Document clustering can be of great value for tasks other than immediate information retrieval. Among these tasks are summarization and label assignment, or dimension reduction and duplication elimination.
The most popular ones, among several different techniques for documents clustering, are the classical k-means technique and the hierarchical agglomerative methods. The weaknesses of these methods are well known. While efficient, these approaches have a common weakness of being rather slow. The recently proposed approach of the light weight document clustering (U.S. Pat. No 6,654,739, by Apte et al.) is more time efficient, but only at the expense of relevance.
The present invention features techniques for performing term extraction, clustering, and ranking of documents based on a novel method of representing a document in the context of search term relevancy.
According to one embodiment, a method and apparatus for processing a document in a set of documents comprises the step of generating a discrete topological search query comprising a set of search terms having a defined interrelationship between at least two of the terms. Based on this topological search query, a non-linear representation for at least one document in the set is generated in which the nonlinear representation represents a measure of at least proximity of the search terms within the document. Information in the non-linear representation of a corresponding document can be used to generate a ranking value for that document. Information in the non-linear representation of a corresponding document can also be used to generate a refined discrete topological search query by extracting new terms. Information in at least two or more non-linear representations of corresponding documents can be used to generate a cluster of the documents.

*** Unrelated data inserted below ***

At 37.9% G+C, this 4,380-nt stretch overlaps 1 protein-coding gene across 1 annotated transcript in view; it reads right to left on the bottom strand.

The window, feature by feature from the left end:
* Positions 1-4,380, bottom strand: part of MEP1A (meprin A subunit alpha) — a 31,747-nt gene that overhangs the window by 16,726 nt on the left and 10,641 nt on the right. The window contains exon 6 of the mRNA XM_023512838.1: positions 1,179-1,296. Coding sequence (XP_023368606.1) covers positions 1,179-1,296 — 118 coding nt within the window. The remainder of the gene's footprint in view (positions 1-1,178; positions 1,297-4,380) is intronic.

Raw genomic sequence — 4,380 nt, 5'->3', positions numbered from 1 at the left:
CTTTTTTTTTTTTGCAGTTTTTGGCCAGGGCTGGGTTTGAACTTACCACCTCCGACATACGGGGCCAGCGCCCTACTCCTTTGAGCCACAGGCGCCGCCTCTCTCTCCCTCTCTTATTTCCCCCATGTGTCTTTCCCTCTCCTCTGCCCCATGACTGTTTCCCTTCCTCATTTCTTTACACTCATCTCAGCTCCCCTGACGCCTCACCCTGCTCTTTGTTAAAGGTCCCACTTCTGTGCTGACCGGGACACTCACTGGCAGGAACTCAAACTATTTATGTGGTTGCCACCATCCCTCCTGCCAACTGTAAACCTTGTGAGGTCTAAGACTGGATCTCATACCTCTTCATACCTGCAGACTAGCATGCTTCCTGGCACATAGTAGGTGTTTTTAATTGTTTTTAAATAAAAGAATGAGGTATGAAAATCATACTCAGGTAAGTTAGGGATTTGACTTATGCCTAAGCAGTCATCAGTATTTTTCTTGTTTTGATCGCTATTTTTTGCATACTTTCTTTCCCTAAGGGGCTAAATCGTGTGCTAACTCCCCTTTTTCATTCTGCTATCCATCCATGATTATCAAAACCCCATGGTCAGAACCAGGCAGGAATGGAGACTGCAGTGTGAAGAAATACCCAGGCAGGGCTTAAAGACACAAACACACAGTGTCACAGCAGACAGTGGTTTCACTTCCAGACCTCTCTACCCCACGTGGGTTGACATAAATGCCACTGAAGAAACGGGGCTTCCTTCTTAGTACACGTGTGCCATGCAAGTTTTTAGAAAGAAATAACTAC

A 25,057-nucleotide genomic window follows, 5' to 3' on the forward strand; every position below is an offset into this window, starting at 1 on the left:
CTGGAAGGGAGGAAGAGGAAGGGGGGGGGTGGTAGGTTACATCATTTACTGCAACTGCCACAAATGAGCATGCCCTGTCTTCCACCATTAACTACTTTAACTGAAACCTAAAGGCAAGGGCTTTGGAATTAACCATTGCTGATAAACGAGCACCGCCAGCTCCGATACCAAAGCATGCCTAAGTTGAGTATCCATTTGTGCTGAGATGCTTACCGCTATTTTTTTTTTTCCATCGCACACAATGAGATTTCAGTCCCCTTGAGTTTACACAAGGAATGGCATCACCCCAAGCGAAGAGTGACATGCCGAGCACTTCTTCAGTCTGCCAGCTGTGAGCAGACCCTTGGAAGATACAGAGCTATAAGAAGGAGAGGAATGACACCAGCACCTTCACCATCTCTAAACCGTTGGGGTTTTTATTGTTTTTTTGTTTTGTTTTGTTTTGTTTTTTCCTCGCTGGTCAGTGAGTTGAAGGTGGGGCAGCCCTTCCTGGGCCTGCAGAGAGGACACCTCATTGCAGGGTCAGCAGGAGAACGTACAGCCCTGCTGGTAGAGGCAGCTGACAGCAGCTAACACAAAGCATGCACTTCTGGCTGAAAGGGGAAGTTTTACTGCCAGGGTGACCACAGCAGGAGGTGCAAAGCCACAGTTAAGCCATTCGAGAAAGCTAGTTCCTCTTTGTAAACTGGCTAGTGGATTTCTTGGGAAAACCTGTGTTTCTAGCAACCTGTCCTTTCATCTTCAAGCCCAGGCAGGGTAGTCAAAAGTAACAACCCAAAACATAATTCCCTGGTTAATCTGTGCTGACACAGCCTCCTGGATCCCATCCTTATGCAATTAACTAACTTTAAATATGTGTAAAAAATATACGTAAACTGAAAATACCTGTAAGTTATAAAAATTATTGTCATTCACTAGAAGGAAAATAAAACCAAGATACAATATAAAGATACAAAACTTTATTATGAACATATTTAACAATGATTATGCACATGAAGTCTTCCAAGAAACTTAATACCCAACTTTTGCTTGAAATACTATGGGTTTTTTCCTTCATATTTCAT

In a particular embodiment, a method and apparatus is provided for efficiently and automatically self-tuning a system for documents processing, clustering, summarizing, and query enhancing.
In the particular embodiment, the method transforms queries into term-proximity graphs, embeds the term-proximity graph into each informational unit. Based on this procedure of embedding, the method equips the embedded graph with a metric, i.e., assigns certain values to the edges.
Based on such metrization, the method proceeds with geometrization of the term-proximity graph itself. In this way the relevancy context is established for each informational unit. Creation of the geometric relevancy context allows for the efficient extraction of relevant information (e.g., as summaries, extracted terms, new queries) and for organization of large collections of informational units (e.g., clustering, ranking, ordering). All this is achieved due to the transformation of such linear entities as informational unit (e.g., documents) into such non-liner entities as the geometrized term-proximity graphs.